3/  They can complain to the Provincial Veterinary Regulatory Body. 

Most complaints that the self regulatory veterinary bodies receive from the public are in the form of emails or phone calls. Generally no record is kept of these communications and the complainant in these situations is encouraged to contact the veterinarian directly to deal with the issue in question. It is only when written formal letters of complaint are received by the Regulatory Body that records are kept and that a formal file is opened. In Alberta, two thirds of those formal complaints are dismissed without being forwarded to a Hearing. Of the remaining one third, 66% are settled between the Provincial Body and the Veterinarian, without any input from the complainant. These settlements are called Consent Agreements and the complainant only sees them when they have been completed and signed off on by both the veterinarian and the Regulatory Body. The remaining one third may go to a Hearing. In Alberta for instance, around 25-30 formal complaints are received each year about either veterinarians or RVTs. Of these perhaps 2-4 may end up in a formal Hearing. The complaint process can take a year or significantly longer to complete. If a complainant is unhappy with the decision they can appeal to the council of the ABVMA, or afterwards to the Ombudsman. This process of making a complaint to the Regulatory bodies overseeing Veterinarians is stressful for all parties involved, including the veterinarian accused of any wrong doing. The penalties a veterinarian can face, if found in breach of their professional obligations range from loss of their ability to practice veterinary medicine (rarely occurs), to requirements to take on line courses regarding such things as their record keeping. If a veterinarian wants to appeal a decision made by their regulatory body regarding the care they have provided, they can appeal that all the way to their Provincial Court of Appeal.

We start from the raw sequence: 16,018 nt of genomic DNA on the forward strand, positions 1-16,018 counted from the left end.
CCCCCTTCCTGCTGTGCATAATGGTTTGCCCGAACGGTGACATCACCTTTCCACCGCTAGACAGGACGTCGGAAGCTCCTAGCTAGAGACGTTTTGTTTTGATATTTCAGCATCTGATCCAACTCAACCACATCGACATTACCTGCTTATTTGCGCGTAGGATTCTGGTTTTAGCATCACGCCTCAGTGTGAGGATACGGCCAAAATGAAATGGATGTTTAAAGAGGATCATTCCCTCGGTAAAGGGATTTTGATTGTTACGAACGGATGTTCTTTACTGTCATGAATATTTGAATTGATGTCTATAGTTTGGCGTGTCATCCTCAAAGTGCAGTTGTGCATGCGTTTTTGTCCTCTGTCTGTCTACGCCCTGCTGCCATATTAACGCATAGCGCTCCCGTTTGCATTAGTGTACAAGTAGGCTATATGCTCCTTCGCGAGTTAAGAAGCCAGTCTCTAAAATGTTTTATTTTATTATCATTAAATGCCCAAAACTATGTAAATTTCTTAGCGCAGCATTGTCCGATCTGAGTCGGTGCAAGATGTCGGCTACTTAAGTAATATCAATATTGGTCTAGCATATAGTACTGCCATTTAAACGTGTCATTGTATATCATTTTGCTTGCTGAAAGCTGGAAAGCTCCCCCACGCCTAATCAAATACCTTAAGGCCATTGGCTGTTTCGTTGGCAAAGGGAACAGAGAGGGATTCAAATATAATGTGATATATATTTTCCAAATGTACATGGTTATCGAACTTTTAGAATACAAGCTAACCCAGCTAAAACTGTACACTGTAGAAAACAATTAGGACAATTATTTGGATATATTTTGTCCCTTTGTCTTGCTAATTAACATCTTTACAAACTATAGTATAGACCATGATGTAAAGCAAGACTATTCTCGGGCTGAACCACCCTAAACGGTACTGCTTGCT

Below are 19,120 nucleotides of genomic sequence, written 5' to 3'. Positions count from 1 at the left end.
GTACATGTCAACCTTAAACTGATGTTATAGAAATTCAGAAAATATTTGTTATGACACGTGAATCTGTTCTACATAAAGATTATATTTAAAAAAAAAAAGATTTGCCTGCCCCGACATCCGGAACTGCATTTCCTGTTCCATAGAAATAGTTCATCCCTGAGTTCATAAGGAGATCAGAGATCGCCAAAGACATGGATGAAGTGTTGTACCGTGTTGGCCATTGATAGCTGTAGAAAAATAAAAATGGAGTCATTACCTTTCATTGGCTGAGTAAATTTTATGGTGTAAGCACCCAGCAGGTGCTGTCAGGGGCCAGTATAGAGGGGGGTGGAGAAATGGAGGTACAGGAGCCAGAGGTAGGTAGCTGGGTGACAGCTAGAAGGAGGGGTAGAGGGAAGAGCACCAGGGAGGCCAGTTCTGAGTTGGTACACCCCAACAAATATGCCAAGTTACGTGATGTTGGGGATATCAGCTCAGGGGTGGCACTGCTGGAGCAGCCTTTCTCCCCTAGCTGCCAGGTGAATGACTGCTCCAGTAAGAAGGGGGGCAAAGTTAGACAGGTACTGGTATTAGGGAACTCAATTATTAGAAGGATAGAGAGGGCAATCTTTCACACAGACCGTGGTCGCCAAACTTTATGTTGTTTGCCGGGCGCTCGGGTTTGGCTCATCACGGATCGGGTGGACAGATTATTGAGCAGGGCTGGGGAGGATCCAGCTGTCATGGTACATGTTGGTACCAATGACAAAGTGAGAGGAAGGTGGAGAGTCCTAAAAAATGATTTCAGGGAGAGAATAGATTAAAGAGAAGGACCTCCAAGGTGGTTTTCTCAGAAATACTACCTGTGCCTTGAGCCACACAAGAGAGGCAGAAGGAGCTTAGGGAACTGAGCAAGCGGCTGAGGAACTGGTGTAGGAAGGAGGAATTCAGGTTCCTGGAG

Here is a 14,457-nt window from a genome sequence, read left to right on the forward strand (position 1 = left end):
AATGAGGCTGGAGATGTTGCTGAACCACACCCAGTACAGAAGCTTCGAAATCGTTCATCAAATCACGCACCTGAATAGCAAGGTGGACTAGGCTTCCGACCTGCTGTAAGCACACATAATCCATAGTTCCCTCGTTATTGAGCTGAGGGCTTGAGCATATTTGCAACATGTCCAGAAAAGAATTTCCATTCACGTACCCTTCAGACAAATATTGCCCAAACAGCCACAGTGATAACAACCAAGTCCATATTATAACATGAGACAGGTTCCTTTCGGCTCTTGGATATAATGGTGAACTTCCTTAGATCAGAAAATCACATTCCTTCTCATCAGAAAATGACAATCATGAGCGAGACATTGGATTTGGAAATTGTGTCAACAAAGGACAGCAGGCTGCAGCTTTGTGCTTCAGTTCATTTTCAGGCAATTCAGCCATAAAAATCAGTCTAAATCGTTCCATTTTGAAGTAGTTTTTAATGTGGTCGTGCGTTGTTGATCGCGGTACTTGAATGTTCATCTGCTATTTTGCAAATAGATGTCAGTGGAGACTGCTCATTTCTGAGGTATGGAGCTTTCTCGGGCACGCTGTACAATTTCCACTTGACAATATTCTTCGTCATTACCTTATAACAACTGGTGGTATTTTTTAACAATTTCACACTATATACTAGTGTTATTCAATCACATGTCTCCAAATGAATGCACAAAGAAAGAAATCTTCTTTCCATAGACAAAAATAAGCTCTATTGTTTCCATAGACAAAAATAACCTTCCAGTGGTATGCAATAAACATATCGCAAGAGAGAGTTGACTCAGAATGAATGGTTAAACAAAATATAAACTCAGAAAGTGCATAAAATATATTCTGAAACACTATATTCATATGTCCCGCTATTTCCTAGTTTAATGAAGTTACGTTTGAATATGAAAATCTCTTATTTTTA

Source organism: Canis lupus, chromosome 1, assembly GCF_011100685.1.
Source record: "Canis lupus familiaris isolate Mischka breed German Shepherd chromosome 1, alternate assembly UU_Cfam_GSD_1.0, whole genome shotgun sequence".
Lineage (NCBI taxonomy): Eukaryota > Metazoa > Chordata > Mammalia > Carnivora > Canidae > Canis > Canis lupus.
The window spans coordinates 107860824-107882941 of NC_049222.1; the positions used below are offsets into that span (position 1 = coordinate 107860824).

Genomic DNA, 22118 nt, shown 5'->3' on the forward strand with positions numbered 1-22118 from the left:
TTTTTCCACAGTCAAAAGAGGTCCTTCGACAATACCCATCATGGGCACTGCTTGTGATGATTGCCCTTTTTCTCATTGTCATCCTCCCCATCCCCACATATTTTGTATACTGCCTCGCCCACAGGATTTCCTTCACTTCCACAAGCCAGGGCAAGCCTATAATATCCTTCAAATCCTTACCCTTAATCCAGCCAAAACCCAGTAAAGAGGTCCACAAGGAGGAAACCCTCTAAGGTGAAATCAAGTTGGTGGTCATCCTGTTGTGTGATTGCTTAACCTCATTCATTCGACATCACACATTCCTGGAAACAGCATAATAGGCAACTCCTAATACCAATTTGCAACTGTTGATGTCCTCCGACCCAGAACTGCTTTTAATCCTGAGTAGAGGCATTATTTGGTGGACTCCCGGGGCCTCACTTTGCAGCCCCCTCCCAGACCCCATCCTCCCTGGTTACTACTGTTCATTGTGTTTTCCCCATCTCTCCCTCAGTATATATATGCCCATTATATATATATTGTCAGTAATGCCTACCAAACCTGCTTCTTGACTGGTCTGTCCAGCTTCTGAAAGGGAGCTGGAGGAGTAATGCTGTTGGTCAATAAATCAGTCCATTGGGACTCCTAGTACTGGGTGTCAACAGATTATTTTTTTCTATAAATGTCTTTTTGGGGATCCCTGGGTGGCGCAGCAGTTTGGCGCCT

4/ Initiate a Lawsuit.

It is exceedingly rare for a veterinarian to end up in court because of alleged negligence provided to a client. In Canada, in the twenty year period from 1995-2015, there were 3 such cases recorded in the legal database Canlii. The reasons for this are many and they will be explored in the section, "What's your pet worth under the Law?"